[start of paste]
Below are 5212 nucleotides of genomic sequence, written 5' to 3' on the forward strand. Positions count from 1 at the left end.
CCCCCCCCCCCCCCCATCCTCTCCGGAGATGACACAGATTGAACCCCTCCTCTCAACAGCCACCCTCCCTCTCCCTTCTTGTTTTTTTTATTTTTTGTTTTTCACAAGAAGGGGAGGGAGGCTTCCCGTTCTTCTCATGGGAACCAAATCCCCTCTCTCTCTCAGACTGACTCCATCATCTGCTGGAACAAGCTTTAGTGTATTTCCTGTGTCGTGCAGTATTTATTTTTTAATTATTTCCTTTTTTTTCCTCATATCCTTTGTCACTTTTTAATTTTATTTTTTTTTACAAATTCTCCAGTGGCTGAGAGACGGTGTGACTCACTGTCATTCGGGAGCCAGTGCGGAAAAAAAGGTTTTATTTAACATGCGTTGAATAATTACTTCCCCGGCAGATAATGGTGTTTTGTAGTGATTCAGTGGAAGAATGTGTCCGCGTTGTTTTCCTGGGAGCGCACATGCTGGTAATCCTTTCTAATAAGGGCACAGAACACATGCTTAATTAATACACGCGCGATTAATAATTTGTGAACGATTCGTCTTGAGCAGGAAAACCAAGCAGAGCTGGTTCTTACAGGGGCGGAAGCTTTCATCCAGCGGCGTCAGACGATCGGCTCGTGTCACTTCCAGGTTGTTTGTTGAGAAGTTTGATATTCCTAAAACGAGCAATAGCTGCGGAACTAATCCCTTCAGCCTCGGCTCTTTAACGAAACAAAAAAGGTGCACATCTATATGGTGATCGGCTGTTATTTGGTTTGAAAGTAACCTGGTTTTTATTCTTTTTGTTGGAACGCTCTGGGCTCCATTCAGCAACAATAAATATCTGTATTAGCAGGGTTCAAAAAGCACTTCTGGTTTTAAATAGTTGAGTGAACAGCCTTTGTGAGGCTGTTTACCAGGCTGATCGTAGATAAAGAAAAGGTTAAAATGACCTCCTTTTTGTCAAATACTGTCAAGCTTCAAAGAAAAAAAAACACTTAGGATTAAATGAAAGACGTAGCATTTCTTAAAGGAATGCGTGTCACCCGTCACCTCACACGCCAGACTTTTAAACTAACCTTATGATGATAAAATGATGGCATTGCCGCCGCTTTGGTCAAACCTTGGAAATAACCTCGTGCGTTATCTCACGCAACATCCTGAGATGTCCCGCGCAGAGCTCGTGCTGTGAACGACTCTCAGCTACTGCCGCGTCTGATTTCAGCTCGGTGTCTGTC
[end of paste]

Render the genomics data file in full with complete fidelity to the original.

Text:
Below are 5212 nucleotides of genomic sequence, written 5' to 3' on the forward strand. Positions count from 1 at the left end.
CCCCCCCCCCCCCCCATCCTCTCCGGAGATGACACAGATTGAACCCCTCCTCTCAACAGCCACCCTCCCTCTCCCTTCTTGTTTTTTTTATTTTTTGTTTTTCACAAGAAGGGGAGGGAGGCTTCCCGTTCTTCTCATGGGAACCAAATCCCCTCTCTCTCTCAGACTGACTCCATCATCTGCTGGAACAAGCTTTAGTGTATTTCCTGTGTCGTGCAGTATTTATTTTTTAATTATTTCCTTTTTTTTCCTCATATCCTTTGTCACTTTTTAATTTTATTTTTTTTTACAAATTCTCCAGTGGCTGAGAGACGGTGTGACTCACTGTCATTCGGGAGCCAGTGCGGAAAAAAAGGTTTTATTTAACATGCGTTGAATAATTACTTCCCCGGCAGATAATGGTGTTTTGTAGTGATTCAGTGGAAGAATGTGTCCGCGTTGTTTTCCTGGGAGCGCACATGCTGGTAATCCTTTCTAATAAGGGCACAGAACACATGCTTAATTAATACACGCGCGATTAATAATTTGTGAACGATTCGTCTTGAGCAGGAAAACCAAGCAGAGCTGGTTCTTACAGGGGCGGAAGCTTTCATCCAGCGGCGTCAGACGATCGGCTCGTGTCACTTCCAGGTTGTTTGTTGAGAAGTTTGATATTCCTAAAACGAGCAATAGCTGCGGAACTAATCCCTTCAGCCTCGGCTCTTTAACGAAACAAAAAAGGTGCACATCTATATGGTGATCGGCTGTTATTTGGTTTGAAAGTAACCTGGTTTTTATTCTTTTTGTTGGAACGCTCTGGGCTCCATTCAGCAACAATAAATATCTGTATTAGCAGGGTTCAAAAAGCACTTCTGGTTTTAAATAGTTGAGTGAACAGCCTTTGTGAGGCTGTTTACCAGGCTGATCGTAGATAAAGAAAAGGTTAAAATGACCTCCTTTTTGTCAAATACTGTCAAGCTTCAAAGAAAAAAAAACACTTAGGATTAAATGAAAGACGTAGCATTTCTTAAAGGAATGCGTGTCACCCGTCACCTCACACGCCAGACTTTTAAACTAACCTTATGATGATAAAATGATGGCATTGCCGCCGCTTTGGTCAAACCTTGGAAATAACCTCGTGCGTTATCTCACGCAACATCCTGAGATGTCCCGCGCAGAGCTCGTGCTGTGAACGACTCTCAGCTACTGCCGCGTCTGATTTCAGCTCGGTGTCTGTC